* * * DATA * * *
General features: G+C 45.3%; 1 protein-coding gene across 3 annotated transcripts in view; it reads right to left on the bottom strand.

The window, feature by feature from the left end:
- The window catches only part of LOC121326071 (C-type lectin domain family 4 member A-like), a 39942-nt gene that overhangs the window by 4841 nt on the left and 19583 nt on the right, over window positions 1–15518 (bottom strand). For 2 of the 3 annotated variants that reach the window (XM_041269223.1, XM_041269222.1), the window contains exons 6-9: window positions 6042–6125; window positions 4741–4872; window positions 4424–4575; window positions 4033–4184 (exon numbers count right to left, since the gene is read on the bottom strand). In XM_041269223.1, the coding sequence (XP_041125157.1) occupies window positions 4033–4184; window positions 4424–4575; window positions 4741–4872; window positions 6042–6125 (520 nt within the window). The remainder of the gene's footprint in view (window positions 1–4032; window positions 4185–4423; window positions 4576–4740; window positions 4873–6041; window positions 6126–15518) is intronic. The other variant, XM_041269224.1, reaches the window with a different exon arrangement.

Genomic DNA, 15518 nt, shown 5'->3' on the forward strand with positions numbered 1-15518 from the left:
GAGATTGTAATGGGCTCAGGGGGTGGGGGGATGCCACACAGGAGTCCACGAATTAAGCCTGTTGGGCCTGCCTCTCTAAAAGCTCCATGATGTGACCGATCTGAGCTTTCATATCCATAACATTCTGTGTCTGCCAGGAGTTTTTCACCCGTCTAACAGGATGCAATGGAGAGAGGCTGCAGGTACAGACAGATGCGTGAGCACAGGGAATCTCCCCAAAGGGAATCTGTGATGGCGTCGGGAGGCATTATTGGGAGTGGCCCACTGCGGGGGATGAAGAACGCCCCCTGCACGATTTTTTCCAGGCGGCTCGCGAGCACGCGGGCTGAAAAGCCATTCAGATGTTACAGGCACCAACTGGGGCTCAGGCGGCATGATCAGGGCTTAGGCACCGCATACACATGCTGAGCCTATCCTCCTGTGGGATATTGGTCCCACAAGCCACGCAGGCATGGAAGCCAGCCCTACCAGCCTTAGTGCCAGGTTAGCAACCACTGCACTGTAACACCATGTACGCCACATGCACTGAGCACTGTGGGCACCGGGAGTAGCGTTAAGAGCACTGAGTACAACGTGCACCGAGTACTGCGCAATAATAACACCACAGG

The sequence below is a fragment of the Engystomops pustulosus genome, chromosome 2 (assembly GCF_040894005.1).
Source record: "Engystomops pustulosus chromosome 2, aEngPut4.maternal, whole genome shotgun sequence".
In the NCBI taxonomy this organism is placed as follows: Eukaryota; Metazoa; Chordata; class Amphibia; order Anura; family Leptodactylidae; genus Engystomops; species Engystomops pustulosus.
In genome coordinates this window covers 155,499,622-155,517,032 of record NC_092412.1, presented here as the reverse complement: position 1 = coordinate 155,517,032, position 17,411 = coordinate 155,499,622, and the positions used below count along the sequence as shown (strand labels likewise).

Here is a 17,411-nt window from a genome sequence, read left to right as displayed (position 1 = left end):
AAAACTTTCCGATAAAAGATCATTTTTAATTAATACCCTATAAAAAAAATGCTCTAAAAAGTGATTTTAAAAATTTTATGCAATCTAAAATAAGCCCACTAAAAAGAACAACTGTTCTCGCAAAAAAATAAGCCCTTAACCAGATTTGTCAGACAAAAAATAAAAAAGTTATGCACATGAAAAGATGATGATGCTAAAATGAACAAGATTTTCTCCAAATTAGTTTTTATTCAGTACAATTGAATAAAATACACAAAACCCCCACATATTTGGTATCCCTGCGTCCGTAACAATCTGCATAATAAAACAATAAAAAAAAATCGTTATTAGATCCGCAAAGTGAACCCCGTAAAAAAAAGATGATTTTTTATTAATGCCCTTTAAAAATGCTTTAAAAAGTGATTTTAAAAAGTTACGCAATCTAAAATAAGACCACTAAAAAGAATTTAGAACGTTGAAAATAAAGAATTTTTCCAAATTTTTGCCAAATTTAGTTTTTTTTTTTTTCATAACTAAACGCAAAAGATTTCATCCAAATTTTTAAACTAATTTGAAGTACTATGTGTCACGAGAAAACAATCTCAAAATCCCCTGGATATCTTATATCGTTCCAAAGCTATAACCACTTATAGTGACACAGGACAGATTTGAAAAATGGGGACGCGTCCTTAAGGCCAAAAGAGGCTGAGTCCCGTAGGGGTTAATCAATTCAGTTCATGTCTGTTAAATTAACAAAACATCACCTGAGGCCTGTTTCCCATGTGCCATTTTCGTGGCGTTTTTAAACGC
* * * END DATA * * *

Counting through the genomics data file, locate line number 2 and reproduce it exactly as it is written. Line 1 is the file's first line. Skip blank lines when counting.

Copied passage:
The window, feature by feature from the left end: